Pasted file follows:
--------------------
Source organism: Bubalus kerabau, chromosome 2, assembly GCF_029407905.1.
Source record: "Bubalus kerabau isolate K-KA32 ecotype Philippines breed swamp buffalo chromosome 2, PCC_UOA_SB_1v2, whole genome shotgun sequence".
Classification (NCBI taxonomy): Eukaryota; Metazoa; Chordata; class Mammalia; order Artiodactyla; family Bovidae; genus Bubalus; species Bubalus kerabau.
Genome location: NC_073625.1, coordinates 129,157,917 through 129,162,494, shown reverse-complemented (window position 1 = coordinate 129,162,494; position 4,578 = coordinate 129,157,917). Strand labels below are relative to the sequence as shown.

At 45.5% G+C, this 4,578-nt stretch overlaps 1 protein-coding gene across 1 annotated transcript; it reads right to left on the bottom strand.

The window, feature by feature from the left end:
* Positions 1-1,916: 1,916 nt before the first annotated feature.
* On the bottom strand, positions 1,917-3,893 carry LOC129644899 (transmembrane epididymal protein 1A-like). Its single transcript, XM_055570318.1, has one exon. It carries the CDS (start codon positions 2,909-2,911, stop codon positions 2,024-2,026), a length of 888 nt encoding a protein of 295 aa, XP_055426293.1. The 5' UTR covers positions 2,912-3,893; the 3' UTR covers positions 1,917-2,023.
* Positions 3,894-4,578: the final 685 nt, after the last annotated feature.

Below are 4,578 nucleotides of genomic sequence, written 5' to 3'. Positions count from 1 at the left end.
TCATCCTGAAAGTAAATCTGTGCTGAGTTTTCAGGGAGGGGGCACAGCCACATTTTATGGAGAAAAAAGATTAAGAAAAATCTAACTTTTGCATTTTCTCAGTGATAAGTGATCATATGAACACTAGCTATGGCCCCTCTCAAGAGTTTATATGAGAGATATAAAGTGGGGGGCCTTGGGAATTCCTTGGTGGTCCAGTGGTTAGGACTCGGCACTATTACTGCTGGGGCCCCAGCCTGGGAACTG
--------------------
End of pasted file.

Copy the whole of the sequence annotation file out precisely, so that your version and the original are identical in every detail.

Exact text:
Source organism: Bubalus kerabau, chromosome 2, assembly GCF_029407905.1.
Source record: "Bubalus kerabau isolate K-KA32 ecotype Philippines breed swamp buffalo chromosome 2, PCC_UOA_SB_1v2, whole genome shotgun sequence".
Classification (NCBI taxonomy): Eukaryota; Metazoa; Chordata; class Mammalia; order Artiodactyla; family Bovidae; genus Bubalus; species Bubalus kerabau.
Genome location: NC_073625.1, coordinates 129,157,917 through 129,162,494, shown reverse-complemented (window position 1 = coordinate 129,162,494; position 4,578 = coordinate 129,157,917). Strand labels below are relative to the sequence as shown.

At 45.5% G+C, this 4,578-nt stretch overlaps 1 protein-coding gene across 1 annotated transcript; it reads right to left on the bottom strand.

The window, feature by feature from the left end:
* Positions 1-1,916: 1,916 nt before the first annotated feature.
* On the bottom strand, positions 1,917-3,893 carry LOC129644899 (transmembrane epididymal protein 1A-like). Its single transcript, XM_055570318.1, has one exon. It carries the CDS (start codon positions 2,909-2,911, stop codon positions 2,024-2,026), a length of 888 nt encoding a protein of 295 aa, XP_055426293.1. The 5' UTR covers positions 2,912-3,893; the 3' UTR covers positions 1,917-2,023.
* Positions 3,894-4,578: the final 685 nt, after the last annotated feature.

Below are 4,578 nucleotides of genomic sequence, written 5' to 3'. Positions count from 1 at the left end.
TCATCCTGAAAGTAAATCTGTGCTGAGTTTTCAGGGAGGGGGCACAGCCACATTTTATGGAGAAAAAAGATTAAGAAAAATCTAACTTTTGCATTTTCTCAGTGATAAGTGATCATATGAACACTAGCTATGGCCCCTCTCAAGAGTTTATATGAGAGATATAAAGTGGGGGGCCTTGGGAATTCCTTGGTGGTCCAGTGGTTAGGACTCGGCACTATTACTGCTGGGGCCCCAGCCTGGGAACTG